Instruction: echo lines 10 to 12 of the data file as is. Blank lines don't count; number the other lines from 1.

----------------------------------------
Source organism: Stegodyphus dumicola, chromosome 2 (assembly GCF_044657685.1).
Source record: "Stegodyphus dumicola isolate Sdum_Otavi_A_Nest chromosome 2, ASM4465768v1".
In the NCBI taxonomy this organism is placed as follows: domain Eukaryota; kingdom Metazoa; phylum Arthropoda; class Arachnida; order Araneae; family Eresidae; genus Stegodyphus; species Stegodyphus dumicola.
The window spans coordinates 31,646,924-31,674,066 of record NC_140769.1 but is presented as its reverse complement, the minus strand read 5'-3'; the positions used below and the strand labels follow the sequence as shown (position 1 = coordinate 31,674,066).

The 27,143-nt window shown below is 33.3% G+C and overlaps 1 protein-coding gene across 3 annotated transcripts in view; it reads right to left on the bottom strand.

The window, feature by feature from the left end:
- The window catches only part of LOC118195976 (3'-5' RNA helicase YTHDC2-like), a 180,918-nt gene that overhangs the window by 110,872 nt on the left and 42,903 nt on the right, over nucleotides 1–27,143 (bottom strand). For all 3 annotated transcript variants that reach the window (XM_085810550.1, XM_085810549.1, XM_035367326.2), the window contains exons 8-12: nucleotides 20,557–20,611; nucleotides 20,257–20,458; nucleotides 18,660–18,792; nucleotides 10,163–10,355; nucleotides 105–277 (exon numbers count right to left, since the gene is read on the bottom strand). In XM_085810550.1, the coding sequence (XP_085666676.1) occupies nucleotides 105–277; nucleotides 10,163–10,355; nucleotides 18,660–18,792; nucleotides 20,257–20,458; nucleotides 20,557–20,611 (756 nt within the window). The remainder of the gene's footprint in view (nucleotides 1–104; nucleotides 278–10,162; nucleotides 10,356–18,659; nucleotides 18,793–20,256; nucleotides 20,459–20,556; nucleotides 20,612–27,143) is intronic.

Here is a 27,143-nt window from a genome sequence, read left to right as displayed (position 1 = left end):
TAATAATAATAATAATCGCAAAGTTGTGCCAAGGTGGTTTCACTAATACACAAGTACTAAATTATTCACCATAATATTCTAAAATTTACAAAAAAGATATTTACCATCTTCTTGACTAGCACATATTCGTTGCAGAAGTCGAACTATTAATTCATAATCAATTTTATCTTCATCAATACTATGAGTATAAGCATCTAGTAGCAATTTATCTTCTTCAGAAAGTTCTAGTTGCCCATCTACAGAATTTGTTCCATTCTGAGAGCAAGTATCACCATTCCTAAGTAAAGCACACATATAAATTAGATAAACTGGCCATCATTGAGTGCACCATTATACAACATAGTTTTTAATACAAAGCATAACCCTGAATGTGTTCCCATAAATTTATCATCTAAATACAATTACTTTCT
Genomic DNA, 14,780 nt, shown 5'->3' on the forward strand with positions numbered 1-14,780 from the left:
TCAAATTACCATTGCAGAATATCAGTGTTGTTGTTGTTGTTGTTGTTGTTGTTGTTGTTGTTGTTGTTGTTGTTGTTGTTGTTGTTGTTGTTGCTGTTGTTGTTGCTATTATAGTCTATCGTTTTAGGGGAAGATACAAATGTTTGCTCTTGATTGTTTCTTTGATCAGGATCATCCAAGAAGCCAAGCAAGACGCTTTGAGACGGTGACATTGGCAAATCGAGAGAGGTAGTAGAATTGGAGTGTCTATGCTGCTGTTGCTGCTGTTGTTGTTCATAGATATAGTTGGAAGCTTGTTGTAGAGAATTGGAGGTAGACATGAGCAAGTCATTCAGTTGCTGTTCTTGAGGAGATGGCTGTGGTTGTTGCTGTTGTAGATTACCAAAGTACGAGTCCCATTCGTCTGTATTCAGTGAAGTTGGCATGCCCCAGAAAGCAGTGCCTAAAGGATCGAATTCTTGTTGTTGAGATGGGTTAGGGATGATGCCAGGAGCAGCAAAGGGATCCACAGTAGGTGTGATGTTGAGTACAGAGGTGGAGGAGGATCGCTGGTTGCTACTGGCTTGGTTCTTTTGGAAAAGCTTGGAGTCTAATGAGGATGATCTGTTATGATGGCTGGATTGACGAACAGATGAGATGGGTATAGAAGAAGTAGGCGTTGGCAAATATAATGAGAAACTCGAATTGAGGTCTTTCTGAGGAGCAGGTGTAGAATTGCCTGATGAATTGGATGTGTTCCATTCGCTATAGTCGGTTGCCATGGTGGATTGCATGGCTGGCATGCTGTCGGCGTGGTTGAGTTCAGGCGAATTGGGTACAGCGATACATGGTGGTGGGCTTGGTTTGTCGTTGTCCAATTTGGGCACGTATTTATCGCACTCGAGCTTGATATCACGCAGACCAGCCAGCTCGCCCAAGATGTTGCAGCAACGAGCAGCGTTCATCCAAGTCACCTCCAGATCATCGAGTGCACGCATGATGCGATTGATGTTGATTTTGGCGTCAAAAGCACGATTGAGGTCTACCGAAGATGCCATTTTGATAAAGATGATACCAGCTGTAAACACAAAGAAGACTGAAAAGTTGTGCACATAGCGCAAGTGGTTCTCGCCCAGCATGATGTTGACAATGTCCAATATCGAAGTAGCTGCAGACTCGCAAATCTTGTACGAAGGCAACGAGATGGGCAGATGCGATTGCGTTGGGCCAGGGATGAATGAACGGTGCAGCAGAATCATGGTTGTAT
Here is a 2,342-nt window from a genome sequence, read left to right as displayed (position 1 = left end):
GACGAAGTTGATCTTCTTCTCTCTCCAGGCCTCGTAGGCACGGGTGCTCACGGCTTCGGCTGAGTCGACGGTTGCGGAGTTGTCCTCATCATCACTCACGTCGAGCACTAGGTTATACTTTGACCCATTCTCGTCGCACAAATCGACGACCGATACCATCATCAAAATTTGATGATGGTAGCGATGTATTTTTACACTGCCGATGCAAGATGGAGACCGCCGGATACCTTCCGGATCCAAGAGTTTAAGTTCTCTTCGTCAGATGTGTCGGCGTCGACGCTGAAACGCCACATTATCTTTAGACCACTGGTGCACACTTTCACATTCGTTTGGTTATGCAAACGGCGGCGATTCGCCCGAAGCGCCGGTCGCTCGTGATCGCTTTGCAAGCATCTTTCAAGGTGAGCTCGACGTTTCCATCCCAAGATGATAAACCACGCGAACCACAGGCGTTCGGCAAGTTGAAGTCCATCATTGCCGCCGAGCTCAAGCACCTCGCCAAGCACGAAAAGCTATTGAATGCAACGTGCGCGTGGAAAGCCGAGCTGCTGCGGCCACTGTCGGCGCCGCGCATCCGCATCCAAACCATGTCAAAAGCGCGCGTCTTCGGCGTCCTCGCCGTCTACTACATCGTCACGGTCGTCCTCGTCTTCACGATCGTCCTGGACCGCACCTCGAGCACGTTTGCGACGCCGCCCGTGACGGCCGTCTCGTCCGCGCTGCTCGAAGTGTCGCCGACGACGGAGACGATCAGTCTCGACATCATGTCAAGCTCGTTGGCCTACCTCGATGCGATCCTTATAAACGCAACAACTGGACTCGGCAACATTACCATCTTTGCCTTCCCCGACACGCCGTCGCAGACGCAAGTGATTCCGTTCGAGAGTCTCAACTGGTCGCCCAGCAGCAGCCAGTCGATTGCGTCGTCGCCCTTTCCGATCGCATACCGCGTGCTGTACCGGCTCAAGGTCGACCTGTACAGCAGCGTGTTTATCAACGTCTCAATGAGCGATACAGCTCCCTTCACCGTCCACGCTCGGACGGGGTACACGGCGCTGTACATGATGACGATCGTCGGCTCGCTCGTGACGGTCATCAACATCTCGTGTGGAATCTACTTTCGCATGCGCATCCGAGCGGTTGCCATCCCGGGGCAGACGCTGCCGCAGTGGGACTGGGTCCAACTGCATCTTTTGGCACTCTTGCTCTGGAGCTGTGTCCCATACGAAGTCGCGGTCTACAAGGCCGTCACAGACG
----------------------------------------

Genomic DNA, 14,780 nt, shown 5'->3' on the forward strand with positions numbered 1-14,780 from the left:
TCAAATTACCATTGCAGAATATCAGTGTTGTTGTTGTTGTTGTTGTTGTTGTTGTTGTTGTTGTTGTTGTTGTTGTTGTTGTTGTTGTTGTTGCTGTTGTTGTTGCTATTATAGTCTATCGTTTTAGGGGAAGATACAAATGTTTGCTCTTGATTGTTTCTTTGATCAGGATCATCCAAGAAGCCAAGCAAGACGCTTTGAGACGGTGACATTGGCAAATCGAGAGAGGTAGTAGAATTGGAGTGTCTATGCTGCTGTTGCTGCTGTTGTTGTTCATAGATATAGTTGGAAGCTTGTTGTAGAGAATTGGAGGTAGACATGAGCAAGTCATTCAGTTGCTGTTCTTGAGGAGATGGCTGTGGTTGTTGCTGTTGTAGATTACCAAAGTACGAGTCCCATTCGTCTGTATTCAGTGAAGTTGGCATGCCCCAGAAAGCAGTGCCTAAAGGATCGAATTCTTGTTGTTGAGATGGGTTAGGGATGATGCCAGGAGCAGCAAAGGGATCCACAGTAGGTGTGATGTTGAGTACAGAGGTGGAGGAGGATCGCTGGTTGCTACTGGCTTGGTTCTTTTGGAAAAGCTTGGAGTCTAATGAGGATGATCTGTTATGATGGCTGGATTGACGAACAGATGAGATGGGTATAGAAGAAGTAGGCGTTGGCAAATATAATGAGAAACTCGAATTGAGGTCTTTCTGAGGAGCAGGTGTAGAATTGCCTGATGAATTGGATGTGTTCCATTCGCTATAGTCGGTTGCCATGGTGGATTGCATGGCTGGCATGCTGTCGGCGTGGTTGAGTTCAGGCGAATTGGGTACAGCGATACATGGTGGTGGGCTTGGTTTGTCGTTGTCCAATTTGGGCACGTATTTATCGCACTCGAGCTTGATATCACGCAGACCAGCCAGCTCGCCCAAGATGTTGCAGCAACGAGCAGCGTTCATCCAAGTCACCTCCAGATCATCGAGTGCACGCATGATGCGATTGATGTTGATTTTGGCGTCAAAAGCACGATTGAGGTCTACCGAAGATGCCATTTTGATAAAGATGATACCAGCTGTAAACACAAAGAAGACTGAAAAGTTGTGCACATAGCGCAAGTGGTTCTCGCCCAGCATGATGTTGACAATGTCCAATATCGAAGTAGCTGCAGACTCGCAAATCTTGTACGAAGGCAACGAGATGGGCAGATGCGATTGCGTTGGGCCAGGGATGAATGAACGGTGCAGCAGAATCATGGTTGTAT
Here is a 2,342-nt window from a genome sequence, read left to right as displayed (position 1 = left end):